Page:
CPJ has grown increasingly concerned about international institutions failure to defend press freedom. In CPJ’s annual report our director published an essay calling into question the fact that “many international governmental organizations created to defend press freedom are consistently failing to fulfil their mission… human rights and press freedom groups are expending time, resources, and energy ensuring these institutions do not veer widely from their mandate.” . He cites the following examples:

-Last year, Kazakhstan, one of the region’s worst press freedom violators, assumed chairmanship of the OSCE despite failing to implement promised press freedom reforms.

-CPJ and other press freedom organizations have sought to enlist U.N. Secretary-General Ban Ki-moon in the global fight against impunity in journalist murders. In April 2007, a CPJ delegation met with Ban, who expressed admiration for journalists and pledged to back U.N. efforts to support their work. Over the next several years, Ban made a number of supportive statements, but squandered a critical opportunity to defend press freedom when he failed to congratulate Nobel Peace Prize winner Liu Xiaobo, the jailed human rights activist and journalist. He did however respond earlier this year when media groups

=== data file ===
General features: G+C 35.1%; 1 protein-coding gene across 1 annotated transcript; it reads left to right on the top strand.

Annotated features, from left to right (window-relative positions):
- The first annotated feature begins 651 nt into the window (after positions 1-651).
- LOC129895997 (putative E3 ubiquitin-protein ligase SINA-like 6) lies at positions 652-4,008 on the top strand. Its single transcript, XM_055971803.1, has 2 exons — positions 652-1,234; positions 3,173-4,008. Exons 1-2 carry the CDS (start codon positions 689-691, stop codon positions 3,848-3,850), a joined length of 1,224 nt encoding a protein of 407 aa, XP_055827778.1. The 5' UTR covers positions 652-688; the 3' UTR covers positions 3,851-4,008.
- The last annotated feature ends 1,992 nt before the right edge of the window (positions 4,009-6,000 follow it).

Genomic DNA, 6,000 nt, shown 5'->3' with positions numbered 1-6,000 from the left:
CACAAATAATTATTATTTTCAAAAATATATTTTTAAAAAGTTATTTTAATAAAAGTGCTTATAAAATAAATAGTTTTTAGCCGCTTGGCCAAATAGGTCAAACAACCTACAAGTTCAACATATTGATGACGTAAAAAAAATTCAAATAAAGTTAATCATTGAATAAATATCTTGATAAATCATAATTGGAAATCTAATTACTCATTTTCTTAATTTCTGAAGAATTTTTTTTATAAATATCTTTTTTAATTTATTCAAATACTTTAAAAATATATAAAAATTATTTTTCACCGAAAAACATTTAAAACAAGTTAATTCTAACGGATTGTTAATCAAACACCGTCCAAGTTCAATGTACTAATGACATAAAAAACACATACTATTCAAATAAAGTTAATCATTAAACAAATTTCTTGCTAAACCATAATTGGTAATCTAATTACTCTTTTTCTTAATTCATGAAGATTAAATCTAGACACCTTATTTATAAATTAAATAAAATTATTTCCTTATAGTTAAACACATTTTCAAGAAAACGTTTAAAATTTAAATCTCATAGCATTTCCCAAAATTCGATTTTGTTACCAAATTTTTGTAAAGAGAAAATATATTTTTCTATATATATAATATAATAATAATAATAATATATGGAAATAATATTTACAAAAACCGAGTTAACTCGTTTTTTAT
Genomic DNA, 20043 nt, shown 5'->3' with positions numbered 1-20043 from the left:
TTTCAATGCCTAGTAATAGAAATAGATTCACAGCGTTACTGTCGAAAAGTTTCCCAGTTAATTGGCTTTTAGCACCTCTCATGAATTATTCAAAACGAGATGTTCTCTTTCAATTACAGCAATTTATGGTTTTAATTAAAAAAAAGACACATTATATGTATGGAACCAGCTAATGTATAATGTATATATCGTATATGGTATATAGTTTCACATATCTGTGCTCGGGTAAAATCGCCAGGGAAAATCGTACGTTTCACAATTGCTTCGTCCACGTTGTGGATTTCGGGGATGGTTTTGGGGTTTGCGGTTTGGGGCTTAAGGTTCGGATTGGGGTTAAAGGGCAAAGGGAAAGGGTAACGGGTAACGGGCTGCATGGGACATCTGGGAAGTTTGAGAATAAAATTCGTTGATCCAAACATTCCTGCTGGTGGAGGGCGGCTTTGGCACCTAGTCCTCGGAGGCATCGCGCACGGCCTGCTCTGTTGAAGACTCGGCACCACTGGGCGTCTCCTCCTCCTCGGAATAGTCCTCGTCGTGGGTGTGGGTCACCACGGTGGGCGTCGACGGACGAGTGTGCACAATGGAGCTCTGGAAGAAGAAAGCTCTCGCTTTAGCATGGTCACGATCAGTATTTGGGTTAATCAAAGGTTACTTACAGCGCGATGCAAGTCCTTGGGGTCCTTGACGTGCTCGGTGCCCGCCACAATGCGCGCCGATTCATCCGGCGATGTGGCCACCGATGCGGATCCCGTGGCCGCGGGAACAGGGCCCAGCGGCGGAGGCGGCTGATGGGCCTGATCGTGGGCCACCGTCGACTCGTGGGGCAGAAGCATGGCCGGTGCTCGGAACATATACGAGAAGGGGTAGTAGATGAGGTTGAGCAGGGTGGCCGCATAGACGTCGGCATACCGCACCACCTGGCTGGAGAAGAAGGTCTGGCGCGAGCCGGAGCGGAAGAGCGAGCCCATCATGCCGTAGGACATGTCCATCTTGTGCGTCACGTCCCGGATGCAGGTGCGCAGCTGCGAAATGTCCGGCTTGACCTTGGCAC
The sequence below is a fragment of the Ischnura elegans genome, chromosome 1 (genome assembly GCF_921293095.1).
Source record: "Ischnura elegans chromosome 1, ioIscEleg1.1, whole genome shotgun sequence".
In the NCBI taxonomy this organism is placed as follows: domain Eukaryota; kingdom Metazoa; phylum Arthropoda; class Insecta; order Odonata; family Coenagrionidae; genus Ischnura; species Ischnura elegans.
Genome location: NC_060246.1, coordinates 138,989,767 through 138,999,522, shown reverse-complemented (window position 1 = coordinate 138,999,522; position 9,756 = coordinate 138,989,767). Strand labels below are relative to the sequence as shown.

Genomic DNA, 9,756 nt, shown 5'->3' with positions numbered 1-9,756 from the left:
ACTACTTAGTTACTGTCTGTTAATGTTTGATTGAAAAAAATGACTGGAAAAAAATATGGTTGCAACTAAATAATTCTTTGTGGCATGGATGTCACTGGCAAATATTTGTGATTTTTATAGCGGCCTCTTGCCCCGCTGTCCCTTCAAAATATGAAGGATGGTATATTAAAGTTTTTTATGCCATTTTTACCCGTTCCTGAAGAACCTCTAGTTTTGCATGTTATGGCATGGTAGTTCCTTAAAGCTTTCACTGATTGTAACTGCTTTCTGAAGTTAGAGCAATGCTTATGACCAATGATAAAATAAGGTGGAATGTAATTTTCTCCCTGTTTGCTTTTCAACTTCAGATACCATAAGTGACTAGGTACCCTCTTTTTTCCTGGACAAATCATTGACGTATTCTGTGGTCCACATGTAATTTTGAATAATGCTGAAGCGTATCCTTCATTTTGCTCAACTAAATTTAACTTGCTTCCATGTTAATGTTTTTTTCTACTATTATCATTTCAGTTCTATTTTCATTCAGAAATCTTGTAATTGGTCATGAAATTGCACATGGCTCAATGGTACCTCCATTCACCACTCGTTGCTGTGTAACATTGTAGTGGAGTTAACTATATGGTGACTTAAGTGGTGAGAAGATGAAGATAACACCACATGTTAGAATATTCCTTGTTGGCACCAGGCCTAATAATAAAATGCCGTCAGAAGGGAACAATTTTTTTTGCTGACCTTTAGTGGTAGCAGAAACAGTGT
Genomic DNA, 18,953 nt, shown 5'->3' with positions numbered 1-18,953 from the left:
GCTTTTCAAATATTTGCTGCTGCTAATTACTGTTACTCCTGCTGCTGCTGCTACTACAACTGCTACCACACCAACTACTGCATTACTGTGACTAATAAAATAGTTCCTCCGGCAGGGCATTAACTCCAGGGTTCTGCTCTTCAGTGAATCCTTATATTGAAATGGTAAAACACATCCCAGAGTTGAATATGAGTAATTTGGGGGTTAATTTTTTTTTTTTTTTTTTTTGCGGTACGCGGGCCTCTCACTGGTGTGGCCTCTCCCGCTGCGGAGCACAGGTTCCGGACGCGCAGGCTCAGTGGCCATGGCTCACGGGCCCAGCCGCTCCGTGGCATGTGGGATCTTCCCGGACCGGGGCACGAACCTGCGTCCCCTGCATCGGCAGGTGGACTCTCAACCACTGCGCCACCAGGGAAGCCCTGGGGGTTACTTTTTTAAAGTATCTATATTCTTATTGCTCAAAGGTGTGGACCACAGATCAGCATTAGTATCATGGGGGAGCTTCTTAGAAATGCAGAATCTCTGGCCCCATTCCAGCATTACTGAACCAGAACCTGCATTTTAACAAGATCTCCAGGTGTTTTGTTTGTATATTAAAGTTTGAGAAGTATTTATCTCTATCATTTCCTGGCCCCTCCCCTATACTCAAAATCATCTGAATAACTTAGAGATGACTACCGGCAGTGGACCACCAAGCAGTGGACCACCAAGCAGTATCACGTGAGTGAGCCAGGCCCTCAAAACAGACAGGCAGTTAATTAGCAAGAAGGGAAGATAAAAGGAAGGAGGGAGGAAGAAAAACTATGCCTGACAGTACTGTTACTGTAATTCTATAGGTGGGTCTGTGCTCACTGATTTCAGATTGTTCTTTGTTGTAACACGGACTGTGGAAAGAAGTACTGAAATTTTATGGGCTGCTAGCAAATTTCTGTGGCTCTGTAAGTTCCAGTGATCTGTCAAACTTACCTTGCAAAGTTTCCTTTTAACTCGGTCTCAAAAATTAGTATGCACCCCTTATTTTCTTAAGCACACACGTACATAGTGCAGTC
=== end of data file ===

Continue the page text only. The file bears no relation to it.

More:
called on him to push for more information on the case of  Prageeth Eknelygoda, a Sri Lankan columnist and cartoonist missing for more than a year. Ban asked the U.N. High Commissioner for Human Rights and UNESCO, which oversees press freedom, to look into the case .

-In many instances, special rapporteurs have performed with distinction. U.N. Special Rapporteur Frank LaRue and Catalina Botero, special rapporteur for freedom of expression for the Organization of American States (OAS), have criticized and drawn attention to press freedom abuses. A joint mission by LaRue and Botero to Mexico in August attracted widespread attention to rampant anti-press violence there. Too often however, institutions leave rapporteurs to take responsibility for protection of press freedom rather than enforce or vocalize support throughout.